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Discussion Starter · #1 ·
I went for a ride in the dark for the first time in a long time and noticed my headlight appears to be out! I'm assuming this means the bulb will be blown rather than a fuse since the high beam is still working?

It looks like the part number is 1WD-H4314-00-00 for a 12V-55W bulb. The price is $36.75 USD which seems exorbitant. Does anyone know if the bulb is a common type of bulb that can be obtained for cheaper than that?
 

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Discussion Starter · #3 ·
Thanks @sLing - the H7 looks just like the OEM bulb so I'd say you're right. I can get one of these much cheaper for $7 USD!
 

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For some reason unknown to me, a LED headlight bulb may conflict with the wiring and the headlight switch. I installed one once and there was a problem with the hi/low function of the headlight switch. I gave to bulb to someone else and it worked on their Honda. YMMV I went back to an incandescent and added a 7 LED driving light.
 

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Discussion Starter · #5 ·
For some reason unknown to me, a LED headlight bulb may conflict with the wiring and the headlight switch. I installed one once and there was a problem with the hi/low function of the headlight switch. I gave to bulb to someone else and it worked on their Honda. YMMV I went back to an incandescent and added a 7 LED driving light.
I'm running the standard OEM halogen bulb and will only replace it with a halogen. I think you're correct - if you just replace halogens with LEDs you're going to run into issues.
 

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The LED H7 bulbs, especially the cheaper ones aren't really great and have a different beam pattern. They also have durability issues as they are not rated for the kind of vibration and typically are not designed to dissipate the heat properly. If you want to replace the bulbs, stick with halogens. Unless you replace the entire unit with HID but that comes with its own issues as well (cooling, power ballast, etc.)
 

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Do NOT spend "only" $7 for a LED headlamp bulb. "Too cheap to be good" is a close relative of "too good to be true".

Any H7 bulb from your friendly local auto parts store will work. They are industry-standardised; you don't have to use the Yamaha one.

If you opt to go LED, bear in mind that 90% of what's on the market is utter rubbish (don't believe the exorbitant claims), 90% of what's left is okay but doesn't live up to its claims and perform no better than a standard incandescent bulb, and the 1% that's left are actually good quality products that give good light distribution, don't cause excessive glare to oncoming drivers, don't interfere with the vehicle's electrical system, and are likely to last longer than an incandescent bulb. That 1% is not easy to find, and you can be certain that they're not going to be $7 each. A higher price might mean better quality ... or it might mean rubbish being sold at a markup.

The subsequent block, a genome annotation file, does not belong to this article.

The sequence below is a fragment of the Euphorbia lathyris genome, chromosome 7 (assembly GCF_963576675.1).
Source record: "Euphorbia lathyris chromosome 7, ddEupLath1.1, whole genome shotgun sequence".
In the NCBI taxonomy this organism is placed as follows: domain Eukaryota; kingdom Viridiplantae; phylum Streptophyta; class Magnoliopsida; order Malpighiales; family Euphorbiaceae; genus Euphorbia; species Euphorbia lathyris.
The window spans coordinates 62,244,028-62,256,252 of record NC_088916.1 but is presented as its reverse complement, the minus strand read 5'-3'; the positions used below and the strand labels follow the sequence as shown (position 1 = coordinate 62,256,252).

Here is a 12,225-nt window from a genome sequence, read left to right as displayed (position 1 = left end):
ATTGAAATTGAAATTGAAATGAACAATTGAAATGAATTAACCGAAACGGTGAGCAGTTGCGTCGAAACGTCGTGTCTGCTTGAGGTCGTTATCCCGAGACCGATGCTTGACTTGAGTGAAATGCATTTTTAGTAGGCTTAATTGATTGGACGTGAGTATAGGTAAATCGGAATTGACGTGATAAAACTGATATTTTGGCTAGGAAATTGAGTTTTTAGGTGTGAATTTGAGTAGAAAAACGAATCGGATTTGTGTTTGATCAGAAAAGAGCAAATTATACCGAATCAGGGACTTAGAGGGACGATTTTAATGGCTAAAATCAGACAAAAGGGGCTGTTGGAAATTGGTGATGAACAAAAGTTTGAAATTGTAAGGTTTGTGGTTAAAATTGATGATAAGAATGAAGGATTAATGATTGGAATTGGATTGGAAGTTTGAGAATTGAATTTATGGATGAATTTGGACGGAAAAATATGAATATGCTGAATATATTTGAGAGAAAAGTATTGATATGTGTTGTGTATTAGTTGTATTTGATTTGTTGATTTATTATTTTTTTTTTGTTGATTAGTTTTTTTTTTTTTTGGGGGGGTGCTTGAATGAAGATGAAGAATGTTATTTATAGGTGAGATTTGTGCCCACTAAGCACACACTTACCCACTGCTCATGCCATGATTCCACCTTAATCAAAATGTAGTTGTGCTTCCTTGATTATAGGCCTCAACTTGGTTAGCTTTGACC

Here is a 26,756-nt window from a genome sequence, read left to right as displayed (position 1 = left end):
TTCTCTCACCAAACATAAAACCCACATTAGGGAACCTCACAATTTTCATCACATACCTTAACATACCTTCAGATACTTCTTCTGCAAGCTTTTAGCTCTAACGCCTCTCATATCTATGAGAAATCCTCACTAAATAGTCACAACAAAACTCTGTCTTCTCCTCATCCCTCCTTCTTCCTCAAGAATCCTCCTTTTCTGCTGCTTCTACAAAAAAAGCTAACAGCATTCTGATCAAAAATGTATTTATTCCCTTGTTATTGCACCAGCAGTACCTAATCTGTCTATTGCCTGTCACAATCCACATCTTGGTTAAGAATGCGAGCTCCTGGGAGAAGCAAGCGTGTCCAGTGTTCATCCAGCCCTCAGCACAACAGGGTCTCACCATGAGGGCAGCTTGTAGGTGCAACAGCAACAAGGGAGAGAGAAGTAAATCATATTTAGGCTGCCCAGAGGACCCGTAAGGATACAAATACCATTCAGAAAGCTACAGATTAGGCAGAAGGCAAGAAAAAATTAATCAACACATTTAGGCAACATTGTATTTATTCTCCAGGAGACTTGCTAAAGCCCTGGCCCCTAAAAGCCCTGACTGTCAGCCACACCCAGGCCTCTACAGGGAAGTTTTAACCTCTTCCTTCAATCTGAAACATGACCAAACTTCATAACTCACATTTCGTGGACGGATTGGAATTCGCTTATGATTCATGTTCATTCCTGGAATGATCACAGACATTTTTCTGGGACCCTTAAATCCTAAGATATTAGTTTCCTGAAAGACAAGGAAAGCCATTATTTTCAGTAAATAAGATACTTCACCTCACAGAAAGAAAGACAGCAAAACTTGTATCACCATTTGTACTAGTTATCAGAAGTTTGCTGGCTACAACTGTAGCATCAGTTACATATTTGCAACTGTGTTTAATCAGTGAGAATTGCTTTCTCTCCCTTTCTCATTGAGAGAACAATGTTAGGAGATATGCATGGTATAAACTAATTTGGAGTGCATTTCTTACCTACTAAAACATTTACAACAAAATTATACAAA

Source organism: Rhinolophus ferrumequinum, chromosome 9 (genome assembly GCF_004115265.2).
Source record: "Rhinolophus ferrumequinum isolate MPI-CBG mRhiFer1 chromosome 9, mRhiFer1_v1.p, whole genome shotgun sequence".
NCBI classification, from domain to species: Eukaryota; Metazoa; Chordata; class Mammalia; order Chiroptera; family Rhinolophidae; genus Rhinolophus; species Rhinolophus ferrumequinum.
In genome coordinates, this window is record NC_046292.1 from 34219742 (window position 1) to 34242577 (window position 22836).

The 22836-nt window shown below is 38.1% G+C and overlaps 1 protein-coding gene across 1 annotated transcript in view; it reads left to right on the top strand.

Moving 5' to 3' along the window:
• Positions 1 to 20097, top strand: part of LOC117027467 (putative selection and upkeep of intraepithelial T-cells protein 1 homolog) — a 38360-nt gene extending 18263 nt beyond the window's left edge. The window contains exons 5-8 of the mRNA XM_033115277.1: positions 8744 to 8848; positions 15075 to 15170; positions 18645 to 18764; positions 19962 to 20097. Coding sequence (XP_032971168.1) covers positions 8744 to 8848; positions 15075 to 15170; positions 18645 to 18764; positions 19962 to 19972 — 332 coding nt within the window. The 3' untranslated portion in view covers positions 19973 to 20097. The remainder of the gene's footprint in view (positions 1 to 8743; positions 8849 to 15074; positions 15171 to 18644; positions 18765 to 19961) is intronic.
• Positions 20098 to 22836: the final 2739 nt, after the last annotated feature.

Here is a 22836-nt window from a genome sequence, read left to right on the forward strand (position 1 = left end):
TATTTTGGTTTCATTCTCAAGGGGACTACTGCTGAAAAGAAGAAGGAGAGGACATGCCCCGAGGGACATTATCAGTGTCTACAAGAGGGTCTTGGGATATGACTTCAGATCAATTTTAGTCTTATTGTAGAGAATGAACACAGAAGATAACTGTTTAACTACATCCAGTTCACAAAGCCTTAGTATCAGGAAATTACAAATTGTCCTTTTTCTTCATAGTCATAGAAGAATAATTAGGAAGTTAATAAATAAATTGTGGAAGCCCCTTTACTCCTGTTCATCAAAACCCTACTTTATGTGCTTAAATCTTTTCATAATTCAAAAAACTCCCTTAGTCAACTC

Beware. Look for online reviews of the specific product you intend to purchase. Proper ones, that actually measure the light output and look at the beam pattern.

Or skip all that nonsense and just buy a normal H7 from an auto parts store, knowing that it will function properly.
 

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Suzuki just had a safety recall on one of their 2018 GSXs to replace the headlamp with a more vibration-resistant type. Seems some of their bikes' headlamps were 'failing prematurely'. (notice I said the 2018 model)., so they upgraded. This bike use an H4, so it would be useless to post the part number.
My point is, there is a difference in lamps, and since it's not always an easy task to get to the bulb, why skimp on cost.
 

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Discussion Starter · #9 ·
Do NOT spend "only" $7 for a LED headlamp bulb. "Too cheap to be good" is a close relative of "too good to be true".

Any H7 bulb from your friendly local auto parts store will work. They are industry-standardised; you don't have to use the Yamaha one.

If you opt to go LED, bear in mind that 90% of what's on the market is utter rubbish (don't believe the exorbitant claims), 90% of what's left is okay but doesn't live up to its claims and perform no better than a standard incandescent bulb, and the 1% that's left are actually good quality products that give good light distribution, don't cause excessive glare to oncoming drivers, don't interfere with the vehicle's electrical system, and are likely to last longer than an incandescent bulb. That 1% is not easy to find, and you can be certain that they're not going to be $7 each. A higher price might mean better quality ... or it might mean rubbish being sold at a markup.

Beware. Look for online reviews of the specific product you intend to purchase. Proper ones, that actually measure the light output and look at the beam pattern.

Or skip all that nonsense and just buy a normal H7 from an auto parts store, knowing that it will function properly.
Don't worry i's from a reputable automotive store and is a decent mid range brand that's sold in NZ and AU (See below).

69120
 
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